R is for:
Religious right Whatever happened to the separation of church and state? Right-wing church groups today wield more political power in Australia than ever before. These groups, who seek to promote family or Christian values, have found the perfect ally in our conservative federal government.
And what a fine marriage it is: the church groups give the government donations, public support and their votes while the government gives the religious right the legislation it wants. Cosy, but it comes at a high cost for the gay and lesbian community. These groups consider gays enemy number one, the people who will ruin society and destroy families.
Which is why they lobby heavily against any federal or state-based legal recognition of same-sex relationships and parenting rights, usually with a great deal of success (the national gay marriage ban, overturning the ACT’s civil unions scheme, submissions to the NSW adoption review are recent examples).
And it’s not just the commonwealth they have influence over. The federal opposition ALP and most state governments are also under the spell, putting off gay law reforms and pandering to them for fear of losing their valued support.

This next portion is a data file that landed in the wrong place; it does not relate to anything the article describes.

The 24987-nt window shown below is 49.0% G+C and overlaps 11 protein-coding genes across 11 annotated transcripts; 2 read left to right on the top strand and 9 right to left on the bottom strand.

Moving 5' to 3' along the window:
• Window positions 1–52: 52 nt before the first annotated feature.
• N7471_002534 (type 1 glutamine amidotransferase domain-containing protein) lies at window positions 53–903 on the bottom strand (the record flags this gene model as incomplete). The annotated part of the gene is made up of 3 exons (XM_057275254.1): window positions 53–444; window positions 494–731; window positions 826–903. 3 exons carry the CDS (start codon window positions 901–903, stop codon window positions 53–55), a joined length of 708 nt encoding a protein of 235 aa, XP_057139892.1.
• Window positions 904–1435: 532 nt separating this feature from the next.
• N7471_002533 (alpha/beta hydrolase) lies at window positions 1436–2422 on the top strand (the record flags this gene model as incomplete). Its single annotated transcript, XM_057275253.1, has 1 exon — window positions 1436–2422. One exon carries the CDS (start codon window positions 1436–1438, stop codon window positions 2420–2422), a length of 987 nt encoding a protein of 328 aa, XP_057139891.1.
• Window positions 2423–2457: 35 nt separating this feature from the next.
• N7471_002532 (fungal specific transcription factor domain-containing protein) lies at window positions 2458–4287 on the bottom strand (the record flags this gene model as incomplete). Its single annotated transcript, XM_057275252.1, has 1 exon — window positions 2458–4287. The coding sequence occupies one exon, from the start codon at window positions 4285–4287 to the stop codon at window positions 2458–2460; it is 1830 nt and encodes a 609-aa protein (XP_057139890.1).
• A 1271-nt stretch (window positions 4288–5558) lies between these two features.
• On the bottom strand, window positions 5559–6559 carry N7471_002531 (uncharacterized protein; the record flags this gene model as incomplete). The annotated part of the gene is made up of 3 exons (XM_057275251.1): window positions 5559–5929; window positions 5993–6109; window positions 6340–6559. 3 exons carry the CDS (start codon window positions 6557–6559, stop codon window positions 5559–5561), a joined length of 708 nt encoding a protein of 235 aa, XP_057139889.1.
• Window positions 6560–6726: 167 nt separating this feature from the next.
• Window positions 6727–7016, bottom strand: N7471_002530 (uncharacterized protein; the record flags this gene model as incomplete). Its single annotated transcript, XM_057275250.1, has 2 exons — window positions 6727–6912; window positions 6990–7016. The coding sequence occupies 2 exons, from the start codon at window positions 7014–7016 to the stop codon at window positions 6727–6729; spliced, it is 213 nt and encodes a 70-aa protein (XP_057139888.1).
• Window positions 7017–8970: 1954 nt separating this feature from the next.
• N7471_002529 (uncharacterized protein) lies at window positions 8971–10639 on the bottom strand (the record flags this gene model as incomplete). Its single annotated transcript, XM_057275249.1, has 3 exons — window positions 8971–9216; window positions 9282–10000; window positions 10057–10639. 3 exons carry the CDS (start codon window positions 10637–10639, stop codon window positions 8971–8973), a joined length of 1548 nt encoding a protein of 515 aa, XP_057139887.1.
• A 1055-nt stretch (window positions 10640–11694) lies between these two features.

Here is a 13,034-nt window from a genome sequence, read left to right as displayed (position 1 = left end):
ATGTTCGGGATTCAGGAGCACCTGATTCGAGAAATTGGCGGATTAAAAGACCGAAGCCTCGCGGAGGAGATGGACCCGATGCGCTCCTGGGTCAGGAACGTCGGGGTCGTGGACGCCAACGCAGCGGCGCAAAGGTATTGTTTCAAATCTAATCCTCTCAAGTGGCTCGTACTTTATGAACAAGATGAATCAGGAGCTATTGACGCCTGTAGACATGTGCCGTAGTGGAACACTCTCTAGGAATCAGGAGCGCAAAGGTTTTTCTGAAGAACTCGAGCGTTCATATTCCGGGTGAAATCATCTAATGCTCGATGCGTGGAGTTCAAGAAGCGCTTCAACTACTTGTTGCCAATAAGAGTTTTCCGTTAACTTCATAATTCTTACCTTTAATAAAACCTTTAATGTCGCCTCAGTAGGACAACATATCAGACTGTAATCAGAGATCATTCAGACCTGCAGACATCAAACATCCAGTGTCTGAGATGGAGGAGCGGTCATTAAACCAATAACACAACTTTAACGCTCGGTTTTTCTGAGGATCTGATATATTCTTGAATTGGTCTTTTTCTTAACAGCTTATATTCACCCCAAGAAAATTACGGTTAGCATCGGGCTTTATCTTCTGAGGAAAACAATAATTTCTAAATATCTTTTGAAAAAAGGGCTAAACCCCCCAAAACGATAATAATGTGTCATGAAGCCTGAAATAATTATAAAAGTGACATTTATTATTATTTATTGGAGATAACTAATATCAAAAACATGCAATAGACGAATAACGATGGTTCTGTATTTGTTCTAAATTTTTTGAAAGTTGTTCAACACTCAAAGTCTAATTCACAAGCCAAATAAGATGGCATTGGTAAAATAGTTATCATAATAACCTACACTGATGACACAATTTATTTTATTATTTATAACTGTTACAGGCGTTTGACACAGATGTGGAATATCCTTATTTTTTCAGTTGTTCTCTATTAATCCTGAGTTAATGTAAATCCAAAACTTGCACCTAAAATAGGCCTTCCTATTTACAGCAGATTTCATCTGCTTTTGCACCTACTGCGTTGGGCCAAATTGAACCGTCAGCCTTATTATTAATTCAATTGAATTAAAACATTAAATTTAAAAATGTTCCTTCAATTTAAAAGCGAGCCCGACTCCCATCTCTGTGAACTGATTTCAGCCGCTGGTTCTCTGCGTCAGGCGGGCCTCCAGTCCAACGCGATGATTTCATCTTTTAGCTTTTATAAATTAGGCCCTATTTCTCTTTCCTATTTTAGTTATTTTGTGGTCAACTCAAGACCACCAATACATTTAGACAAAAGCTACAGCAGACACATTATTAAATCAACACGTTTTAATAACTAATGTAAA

Some religious rights groups to look out for include the Exclusive Brethren, Australian Christian Lobby, Family First, Australian Family Association and Christian Democrats.
Rugby What is the worst thing about summer? There’s no rugby on the tele. It’s when the warriors of Rugby League and Union pack their balls away, and we are the poorer for it.
There’s no regular parade of prime rugby beef as they go through their paces at training or on the field. Worst of all, there is no before or after the game coverage, with the players wearing little more than their jocks or form-fitting shorts.
Also missing is the delight of seeing Matthew Johns on The Footy Show, stripping down for some wonderfully inane skit alongside a pin-up like Sonny Bill Williams.
And speaking of pin-ups, the shaft-showing Nick Youngquest in the latest NRL nude calendar is the stuff many a fantasy is made of, as are any of the French rugby lovelies from the brazen Dieux Du Stade series.
But aside from visual glories, rugby players also regularly make us proud, be it the Australian team’s effort at the last World Cup, or our very own Ian Roberts as the first sports star to come out in 1994.
But gay sport’s proudest moment this year was when the Sydney Convicts brought home the Bingham Cup to be acclaimed as the greatest gay rugby team in the world.